Get a Swiss SIM card or take note of Basel’s Wi-Fi hotspots
Getting a Swiss SIM card is a good idea if you value connectivity and don’t mind paying extra for convenience.
If your trip to Basel is part of a larger European adventure, you’ll quickly find out that your European SIM card won’t work in Switzerland. As soon as I crossed the border from Germany, it was an unpleasant surprise to see that my data plan and messages were kaput. The associate at the Orange store in Madrid assured me my plan would work in Switzerland (but anyway, I digress…).
I purchased my Swiss SIM card at a store called Mobilezone, just a stone’s throw away from the Mittlere Brücke. I also saw several Sunrise Shops scattered around the city, carrying similar plans. You can basically buy pre-paid cards at any telecom shop, department store (with an electronics section), or newsstand. Expect to pay around $2.50/day for unlimited data, but be sure to ask about promotional offers too. Given that I was traveling around Switzerland for over two weeks, I found that getting a SIM card was a no-brainer. It’s significantly cheaper than the international roaming packages offered by US carriers.
However, if you don’t want to pay for a SIM card, take a mental note of all the Wi-Fi hotspots in Basel. The BaselCard, which is free for all visitors with an overnight stay, comes with an access code that gives you unlimited surfing in 26 hotspots throughout the city.
Grab dinner somewhere on the Rhine
If you arrive in Basel on a Friday evening, one of the first things you’ll want to do is grab a bite to eat. Swiss food is delicious, and it deserves to be paired with a view of the Rhine River. It may be too hot in the summer for a traditional Swiss fondue, but there are plenty of other interesting dishes to try.
I really enjoyed Restaurant Krafft Basel, which lies on the Rheinufer Basel promenade. It has a summer terrace with views of the river and the Altstadt (Old Town). In addition to having a restaurant, Krafft is a great place to enjoy a drink and people watch.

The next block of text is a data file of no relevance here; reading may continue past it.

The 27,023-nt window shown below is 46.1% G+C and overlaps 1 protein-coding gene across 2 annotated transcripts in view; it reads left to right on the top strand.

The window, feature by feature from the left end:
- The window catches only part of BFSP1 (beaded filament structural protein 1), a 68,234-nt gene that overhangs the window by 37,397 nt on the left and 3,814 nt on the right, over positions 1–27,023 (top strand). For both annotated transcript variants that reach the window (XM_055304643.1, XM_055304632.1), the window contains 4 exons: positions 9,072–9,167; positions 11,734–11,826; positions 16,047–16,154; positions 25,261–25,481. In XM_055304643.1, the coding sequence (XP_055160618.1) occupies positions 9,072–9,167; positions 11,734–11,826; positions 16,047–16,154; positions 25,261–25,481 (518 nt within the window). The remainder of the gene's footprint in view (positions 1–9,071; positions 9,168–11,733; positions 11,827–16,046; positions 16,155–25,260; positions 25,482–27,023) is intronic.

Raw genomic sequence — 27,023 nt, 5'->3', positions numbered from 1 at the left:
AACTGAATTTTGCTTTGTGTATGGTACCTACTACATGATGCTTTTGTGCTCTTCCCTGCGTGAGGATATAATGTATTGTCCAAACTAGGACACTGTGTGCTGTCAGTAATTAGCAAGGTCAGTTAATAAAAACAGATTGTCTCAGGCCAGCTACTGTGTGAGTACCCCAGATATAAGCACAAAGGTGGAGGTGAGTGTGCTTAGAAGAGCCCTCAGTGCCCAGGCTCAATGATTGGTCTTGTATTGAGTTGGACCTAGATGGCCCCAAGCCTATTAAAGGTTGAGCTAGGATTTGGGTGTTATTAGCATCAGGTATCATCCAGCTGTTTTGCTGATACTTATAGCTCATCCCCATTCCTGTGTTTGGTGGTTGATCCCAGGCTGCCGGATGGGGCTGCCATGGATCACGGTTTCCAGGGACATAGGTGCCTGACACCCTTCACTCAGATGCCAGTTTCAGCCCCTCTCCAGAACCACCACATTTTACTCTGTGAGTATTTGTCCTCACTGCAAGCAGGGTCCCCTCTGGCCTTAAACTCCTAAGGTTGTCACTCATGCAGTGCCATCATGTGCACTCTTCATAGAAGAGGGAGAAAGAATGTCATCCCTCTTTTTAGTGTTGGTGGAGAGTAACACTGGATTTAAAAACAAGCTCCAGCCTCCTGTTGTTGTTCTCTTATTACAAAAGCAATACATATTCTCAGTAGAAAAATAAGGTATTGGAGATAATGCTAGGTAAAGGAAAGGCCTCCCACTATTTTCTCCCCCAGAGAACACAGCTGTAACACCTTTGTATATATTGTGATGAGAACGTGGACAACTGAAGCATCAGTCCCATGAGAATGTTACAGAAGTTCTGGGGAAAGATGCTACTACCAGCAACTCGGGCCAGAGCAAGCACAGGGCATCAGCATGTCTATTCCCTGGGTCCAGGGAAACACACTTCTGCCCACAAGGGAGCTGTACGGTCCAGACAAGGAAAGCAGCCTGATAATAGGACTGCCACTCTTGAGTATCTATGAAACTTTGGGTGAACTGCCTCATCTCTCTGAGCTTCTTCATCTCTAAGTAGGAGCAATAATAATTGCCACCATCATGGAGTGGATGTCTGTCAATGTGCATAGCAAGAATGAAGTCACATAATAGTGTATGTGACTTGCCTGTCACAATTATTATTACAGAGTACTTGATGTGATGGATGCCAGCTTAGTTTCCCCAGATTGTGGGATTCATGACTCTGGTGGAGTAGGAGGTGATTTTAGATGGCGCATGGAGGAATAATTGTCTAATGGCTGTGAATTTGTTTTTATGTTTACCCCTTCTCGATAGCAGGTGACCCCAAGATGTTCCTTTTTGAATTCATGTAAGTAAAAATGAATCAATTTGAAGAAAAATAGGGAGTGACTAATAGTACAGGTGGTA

In the summer, when the city is especially busy, it’s a good idea to make a reservation in advance. However, if you don’t make a reservation and get turned away, there are plenty of other places along this promenade.
Catch the sunset
Before sunset rolls around, grab a beer from a nearby grocery store (i.e. Coop) or go to a food/drink stall on the promenade. In Switzerland, like other European countries, you’re allowed to drink in public. For Americans, like myself, it’s quite liberating to walk around in public with a beer. And when you factor stunning sunset views into the equation, it’s even better.
One of my fondest memories in Basel was enjoying a beer during the sunset. As I dangled my legs over the river bank, feeling the gentle summer breeze, I was in awe at the sight of yellow, orange, and purple clouds painted across the sky.
In the summer, it can get busy around the Rheinufer Basel promenade, especially near Mittlere Brücke, so give yourself some extra time to find a good place to sit. If you want to get another perspective of the sunset over the Rhine, I recommend walking over to the Wettsteinbrücke.
Day 2: Exploring the top sights and attractions in Basel
Basel has so many interesting sight and attractions, so be sure to start your day early to cover as much ground as possible!
Do a walking tour of the city
After having a nice breakfast at your hotel or elsewhere, I recommend doing a walking tour to get your bearings. Basel is pretty compact, so I think it’s much better to explore on foot than by bus.
From Bogotá to Basel, I’m a huge advocate for doing free walking tours in pretty much every city I visit. Free Walk Switzerland has an excellent reputation, and offers a few tour itineraries around the Altstadt (Old Town) and downtown. Of course, nothing in life is actually “free,” and you’re expected to tip the guide.
If you’re willing to spend more for an experienced guide, consider an afternoon tour (2:30-4:30pm) with Stories of Basel’s Old Town. This tour covers Basel’s Old Town, past and present, and its many sights and attractions. It costs just CHF 10 (~$10) with the Basel Card.
From crisscrossing narrow streets in the Old Town to strolling along the river, Basel is a great place to explore on foot.
After doing your walking tour of Basel, you’ll know the city like the back of your hand. Then, during the rest of your morning and afternoon, you can prioritize the sights that excite you the most.
Basel Rathaus (City Hall)
A weekend in Basel wouldn’t be complete without checking out the Rathaus, or City Hall.
I’ve seen many impressive city halls across Europe, but this is by far the most memorable. Decked out in bright red sandstone, Basel’s Rathaus sticks out like a sore thumb amid the old town. It dominates the Marktplatz (Market Square), a small outdoor marketplace lined with fresh produce stands and clothing and souvenir kiosks.